Honduras joins with international NGO to form anti-corruption group News
Honduras joins with international NGO to form anti-corruption group

[JURIST] The government of Honduras and the Organization of American States (OAS) [official website] on Tuesday signed an agreement [text, in Spanish; press release] to create the Mission to Support the Fight Against Corruption and Impunity in Honduras (MACCIH). The MACCIH will be composed of a team of prosecutors, judges and corruption experts tasked with investigating corruption networks in the nation. The President of Honduras, Juan Orlando Hernanzdez [official website], called the agreement historic [AP report]. The pressure to fight corruption in Honduras mounted in recent years, after a $300 million embezzlement scheme involving the country’s social security system was linked to a number of government officials and businessmen. The MACCIH will begin work in February, and it will operate under a four-year mandate with USD $32 million in funding from OAS.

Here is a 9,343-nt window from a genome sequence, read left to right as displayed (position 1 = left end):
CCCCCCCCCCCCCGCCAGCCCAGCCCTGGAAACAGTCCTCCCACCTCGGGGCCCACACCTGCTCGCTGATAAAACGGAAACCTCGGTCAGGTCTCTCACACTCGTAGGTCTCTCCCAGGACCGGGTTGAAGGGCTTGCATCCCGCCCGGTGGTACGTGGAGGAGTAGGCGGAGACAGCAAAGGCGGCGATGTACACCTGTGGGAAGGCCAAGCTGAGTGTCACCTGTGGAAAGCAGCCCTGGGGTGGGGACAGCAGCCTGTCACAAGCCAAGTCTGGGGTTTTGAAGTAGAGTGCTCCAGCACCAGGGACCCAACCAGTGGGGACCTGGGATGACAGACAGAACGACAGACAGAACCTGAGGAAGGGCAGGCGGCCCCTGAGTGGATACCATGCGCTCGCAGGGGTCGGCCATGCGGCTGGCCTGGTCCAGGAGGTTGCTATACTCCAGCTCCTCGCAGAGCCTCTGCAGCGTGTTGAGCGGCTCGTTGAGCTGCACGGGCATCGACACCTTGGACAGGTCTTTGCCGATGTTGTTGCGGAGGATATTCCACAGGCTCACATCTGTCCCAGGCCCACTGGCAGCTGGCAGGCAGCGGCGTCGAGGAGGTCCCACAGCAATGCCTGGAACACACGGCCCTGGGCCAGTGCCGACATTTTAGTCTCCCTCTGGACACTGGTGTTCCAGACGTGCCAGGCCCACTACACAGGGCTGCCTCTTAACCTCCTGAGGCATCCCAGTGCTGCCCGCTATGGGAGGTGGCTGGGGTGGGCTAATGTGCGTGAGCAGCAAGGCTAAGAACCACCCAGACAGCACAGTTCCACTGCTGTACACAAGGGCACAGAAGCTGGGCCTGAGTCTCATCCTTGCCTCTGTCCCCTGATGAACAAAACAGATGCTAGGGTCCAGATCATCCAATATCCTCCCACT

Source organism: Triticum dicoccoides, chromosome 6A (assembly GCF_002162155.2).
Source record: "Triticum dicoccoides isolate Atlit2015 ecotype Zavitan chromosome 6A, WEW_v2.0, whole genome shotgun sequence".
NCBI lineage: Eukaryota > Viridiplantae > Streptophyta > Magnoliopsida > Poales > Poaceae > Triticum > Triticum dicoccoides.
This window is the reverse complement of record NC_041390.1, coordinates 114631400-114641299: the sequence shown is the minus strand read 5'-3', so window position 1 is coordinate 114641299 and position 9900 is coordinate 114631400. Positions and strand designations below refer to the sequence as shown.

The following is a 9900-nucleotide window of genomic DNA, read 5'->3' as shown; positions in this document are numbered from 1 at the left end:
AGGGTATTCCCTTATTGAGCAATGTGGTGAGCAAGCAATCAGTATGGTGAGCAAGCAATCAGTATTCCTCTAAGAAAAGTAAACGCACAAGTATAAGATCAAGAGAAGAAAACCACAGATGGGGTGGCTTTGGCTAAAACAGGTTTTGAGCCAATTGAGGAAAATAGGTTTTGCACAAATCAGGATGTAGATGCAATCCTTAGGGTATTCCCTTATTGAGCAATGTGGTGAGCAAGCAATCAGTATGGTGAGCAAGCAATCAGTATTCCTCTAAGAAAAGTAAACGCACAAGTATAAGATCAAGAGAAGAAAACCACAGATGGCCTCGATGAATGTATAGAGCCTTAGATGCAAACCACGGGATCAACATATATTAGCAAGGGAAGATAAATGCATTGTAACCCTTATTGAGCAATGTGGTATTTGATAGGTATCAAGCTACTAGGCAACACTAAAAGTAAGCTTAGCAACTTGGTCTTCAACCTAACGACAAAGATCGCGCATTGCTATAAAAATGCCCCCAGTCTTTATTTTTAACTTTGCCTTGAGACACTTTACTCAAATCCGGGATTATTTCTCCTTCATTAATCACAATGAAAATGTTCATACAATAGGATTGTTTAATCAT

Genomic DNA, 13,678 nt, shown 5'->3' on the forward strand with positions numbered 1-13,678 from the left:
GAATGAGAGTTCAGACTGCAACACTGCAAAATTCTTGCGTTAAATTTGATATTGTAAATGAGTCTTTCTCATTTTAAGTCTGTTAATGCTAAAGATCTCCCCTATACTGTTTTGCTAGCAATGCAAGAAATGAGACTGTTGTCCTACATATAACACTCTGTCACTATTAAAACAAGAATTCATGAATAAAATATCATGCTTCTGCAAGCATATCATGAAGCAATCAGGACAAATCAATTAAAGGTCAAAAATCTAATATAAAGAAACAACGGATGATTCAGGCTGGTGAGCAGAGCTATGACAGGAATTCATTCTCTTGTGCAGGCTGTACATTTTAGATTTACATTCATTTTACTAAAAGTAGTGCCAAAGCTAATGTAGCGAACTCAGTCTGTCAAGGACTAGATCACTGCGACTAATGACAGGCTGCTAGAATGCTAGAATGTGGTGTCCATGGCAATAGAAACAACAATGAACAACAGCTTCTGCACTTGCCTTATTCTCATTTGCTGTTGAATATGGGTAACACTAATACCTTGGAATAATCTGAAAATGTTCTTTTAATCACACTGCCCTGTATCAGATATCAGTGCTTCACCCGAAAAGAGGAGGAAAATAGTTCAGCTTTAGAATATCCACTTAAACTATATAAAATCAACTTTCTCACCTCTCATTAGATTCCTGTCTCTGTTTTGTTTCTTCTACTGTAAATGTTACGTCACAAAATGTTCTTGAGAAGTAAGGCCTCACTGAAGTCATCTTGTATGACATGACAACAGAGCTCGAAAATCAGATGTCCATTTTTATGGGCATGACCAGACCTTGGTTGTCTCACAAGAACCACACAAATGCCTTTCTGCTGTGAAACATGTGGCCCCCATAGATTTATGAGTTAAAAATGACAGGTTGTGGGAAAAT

Fighting public corruption remains a key legal issue around the world. Earlier this week the US Supreme Court granted certiorari [JURIST report] in McDonnell v. United States [SCOTUSblog backgrounder]. The court will interpret the definition of “official action” that was used to convict former Virginia governor Bob McDonnell of corruption in 2014 for accepting money in exchange for assisting a Virginia company in securing university testing of a dietary supplement. Last week the trial of former Thai prime minister Yingluck Shinawatra began [JURIST report] in the Supreme Court of Thailand, as she appeared in court to face corruption charges involving mismanagement of a rice-subsidy program. Also last week an Egyptian court rejected the appeal of ousted president Hosni Mubarak and his two sons [JURIST report] regarding their conviction of and sentence for corruption. At the end of 2015 former Guatemalan president Otto Pérez Molina was formally charged [JURIST report] by prosecutors following the investigation into the corruption scandal that led to his resignation. Molina is suspected of illicit association, customs fraud and bribery. Guatemala has a similar arrangement with OAS.